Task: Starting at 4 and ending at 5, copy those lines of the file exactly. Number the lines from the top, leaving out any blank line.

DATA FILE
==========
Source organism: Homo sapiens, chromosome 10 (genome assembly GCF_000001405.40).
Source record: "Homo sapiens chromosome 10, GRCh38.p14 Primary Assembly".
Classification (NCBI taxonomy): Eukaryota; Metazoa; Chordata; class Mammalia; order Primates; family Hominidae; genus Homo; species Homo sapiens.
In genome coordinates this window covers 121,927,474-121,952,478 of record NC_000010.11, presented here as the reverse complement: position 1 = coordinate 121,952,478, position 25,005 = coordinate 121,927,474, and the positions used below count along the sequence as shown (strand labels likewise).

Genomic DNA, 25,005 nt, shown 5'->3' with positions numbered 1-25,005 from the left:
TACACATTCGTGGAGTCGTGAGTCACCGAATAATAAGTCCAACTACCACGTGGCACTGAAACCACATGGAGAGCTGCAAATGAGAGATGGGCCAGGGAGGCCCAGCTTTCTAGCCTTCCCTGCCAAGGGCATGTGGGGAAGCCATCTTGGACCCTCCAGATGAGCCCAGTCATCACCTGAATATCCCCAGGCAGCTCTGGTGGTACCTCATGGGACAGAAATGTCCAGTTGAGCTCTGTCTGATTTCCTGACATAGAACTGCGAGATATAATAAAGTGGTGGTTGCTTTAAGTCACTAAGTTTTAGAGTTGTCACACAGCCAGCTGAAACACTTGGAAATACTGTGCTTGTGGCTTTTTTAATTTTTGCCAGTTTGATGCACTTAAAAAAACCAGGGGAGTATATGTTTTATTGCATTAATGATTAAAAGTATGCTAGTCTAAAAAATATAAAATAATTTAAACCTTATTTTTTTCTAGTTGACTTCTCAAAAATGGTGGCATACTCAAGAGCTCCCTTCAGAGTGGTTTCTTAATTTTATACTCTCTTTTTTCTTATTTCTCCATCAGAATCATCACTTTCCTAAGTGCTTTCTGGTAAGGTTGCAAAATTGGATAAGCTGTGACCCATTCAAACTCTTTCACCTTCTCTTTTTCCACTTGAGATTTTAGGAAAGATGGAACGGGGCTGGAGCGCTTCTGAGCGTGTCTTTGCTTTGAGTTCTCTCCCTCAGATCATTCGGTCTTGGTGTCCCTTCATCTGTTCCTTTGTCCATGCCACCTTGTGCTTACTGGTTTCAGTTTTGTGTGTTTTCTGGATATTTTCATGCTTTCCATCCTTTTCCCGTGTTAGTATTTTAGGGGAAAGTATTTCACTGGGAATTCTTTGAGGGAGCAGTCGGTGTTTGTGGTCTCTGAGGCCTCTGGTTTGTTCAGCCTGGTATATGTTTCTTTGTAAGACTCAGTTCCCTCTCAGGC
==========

In genome coordinates this window covers 121,927,474-121,952,478 of record NC_000010.11, presented here as the reverse complement: position 1 = coordinate 121,952,478, position 25,005 = coordinate 121,927,474, and the positions used below count along the sequence as shown (strand labels likewise).

Genomic DNA, 25,005 nt, shown 5'->3' with positions numbered 1-25,005 from the left: